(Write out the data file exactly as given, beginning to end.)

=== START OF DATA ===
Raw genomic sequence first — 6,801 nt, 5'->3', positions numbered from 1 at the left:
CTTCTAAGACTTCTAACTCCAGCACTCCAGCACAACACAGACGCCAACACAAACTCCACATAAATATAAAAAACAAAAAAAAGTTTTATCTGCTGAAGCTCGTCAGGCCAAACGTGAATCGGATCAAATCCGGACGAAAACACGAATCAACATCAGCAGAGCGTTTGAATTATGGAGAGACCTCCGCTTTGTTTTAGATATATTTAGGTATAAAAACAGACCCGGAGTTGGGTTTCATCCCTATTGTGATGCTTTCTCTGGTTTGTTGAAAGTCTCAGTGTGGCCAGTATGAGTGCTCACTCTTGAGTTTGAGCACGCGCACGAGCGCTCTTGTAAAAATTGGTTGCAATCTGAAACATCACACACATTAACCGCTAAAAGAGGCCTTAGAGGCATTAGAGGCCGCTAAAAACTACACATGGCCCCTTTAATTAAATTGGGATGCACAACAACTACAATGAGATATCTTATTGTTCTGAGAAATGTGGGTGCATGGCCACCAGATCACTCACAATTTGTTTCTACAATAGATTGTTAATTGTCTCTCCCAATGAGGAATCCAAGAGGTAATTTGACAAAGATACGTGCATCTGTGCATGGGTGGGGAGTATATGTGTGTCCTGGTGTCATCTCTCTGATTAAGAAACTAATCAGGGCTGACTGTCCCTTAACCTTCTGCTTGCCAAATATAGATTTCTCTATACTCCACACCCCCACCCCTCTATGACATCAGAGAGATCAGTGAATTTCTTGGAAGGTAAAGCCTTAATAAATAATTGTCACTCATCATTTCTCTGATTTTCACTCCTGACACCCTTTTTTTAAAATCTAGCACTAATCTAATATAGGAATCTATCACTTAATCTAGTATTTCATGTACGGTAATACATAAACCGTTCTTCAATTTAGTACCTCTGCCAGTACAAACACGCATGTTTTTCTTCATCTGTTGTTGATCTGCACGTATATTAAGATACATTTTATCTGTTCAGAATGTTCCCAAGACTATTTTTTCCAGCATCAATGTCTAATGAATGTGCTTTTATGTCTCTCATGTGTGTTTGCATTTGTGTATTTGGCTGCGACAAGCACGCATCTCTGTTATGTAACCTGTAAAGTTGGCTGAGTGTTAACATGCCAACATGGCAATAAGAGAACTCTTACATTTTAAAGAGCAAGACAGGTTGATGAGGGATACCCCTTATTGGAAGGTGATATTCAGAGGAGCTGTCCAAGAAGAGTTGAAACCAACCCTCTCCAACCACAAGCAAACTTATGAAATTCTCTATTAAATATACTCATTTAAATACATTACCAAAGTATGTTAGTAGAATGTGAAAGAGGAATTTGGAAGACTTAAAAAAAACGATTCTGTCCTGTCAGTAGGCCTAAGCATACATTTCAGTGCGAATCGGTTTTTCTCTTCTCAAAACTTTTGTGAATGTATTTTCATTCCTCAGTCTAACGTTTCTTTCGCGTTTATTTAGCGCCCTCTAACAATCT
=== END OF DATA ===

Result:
Raw genomic sequence first — 6,801 nt, 5'->3', positions numbered from 1 at the left:
CTTCTAAGACTTCTAACTCCAGCACTCCAGCACAACACAGACGCCAACACAAACTCCACATAAATATAAAAAACAAAAAAAAGTTTTATCTGCTGAAGCTCGTCAGGCCAAACGTGAATCGGATCAAATCCGGACGAAAACACGAATCAACATCAGCAGAGCGTTTGAATTATGGAGAGACCTCCGCTTTGTTTTAGATATATTTAGGTATAAAAACAGACCCGGAGTTGGGTTTCATCCCTATTGTGATGCTTTCTCTGGTTTGTTGAAAGTCTCAGTGTGGCCAGTATGAGTGCTCACTCTTGAGTTTGAGCACGCGCACGAGCGCTCTTGTAAAAATTGGTTGCAATCTGAAACATCACACACATTAACCGCTAAAAGAGGCCTTAGAGGCATTAGAGGCCGCTAAAAACTACACATGGCCCCTTTAATTAAATTGGGATGCACAACAACTACAATGAGATATCTTATTGTTCTGAGAAATGTGGGTGCATGGCCACCAGATCACTCACAATTTGTTTCTACAATAGATTGTTAATTGTCTCTCCCAATGAGGAATCCAAGAGGTAATTTGACAAAGATACGTGCATCTGTGCATGGGTGGGGAGTATATGTGTGTCCTGGTGTCATCTCTCTGATTAAGAAACTAATCAGGGCTGACTGTCCCTTAACCTTCTGCTTGCCAAATATAGATTTCTCTATACTCCACACCCCCACCCCTCTATGACATCAGAGAGATCAGTGAATTTCTTGGAAGGTAAAGCCTTAATAAATAATTGTCACTCATCATTTCTCTGATTTTCACTCCTGACACCCTTTTTTTAAAATCTAGCACTAATCTAATATAGGAATCTATCACTTAATCTAGTATTTCATGTACGGTAATACATAAACCGTTCTTCAATTTAGTACCTCTGCCAGTACAAACACGCATGTTTTTCTTCATCTGTTGTTGATCTGCACGTATATTAAGATACATTTTATCTGTTCAGAATGTTCCCAAGACTATTTTTTCCAGCATCAATGTCTAATGAATGTGCTTTTATGTCTCTCATGTGTGTTTGCATTTGTGTATTTGGCTGCGACAAGCACGCATCTCTGTTATGTAACCTGTAAAGTTGGCTGAGTGTTAACATGCCAACATGGCAATAAGAGAACTCTTACATTTTAAAGAGCAAGACAGGTTGATGAGGGATACCCCTTATTGGAAGGTGATATTCAGAGGAGCTGTCCAAGAAGAGTTGAAACCAACCCTCTCCAACCACAAGCAAACTTATGAAATTCTCTATTAAATATACTCATTTAAATACATTACCAAAGTATGTTAGTAGAATGTGAAAGAGGAATTTGGAAGACTTAAAAAAAACGATTCTGTCCTGTCAGTAGGCCTAAGCATACATTTCAGTGCGAATCGGTTTTTCTCTTCTCAAAACTTTTGTGAATGTATTTTCATTCCTCAGTCTAACGTTTCTTTCGCGTTTATTTAGCGCCCTCTAACAATCT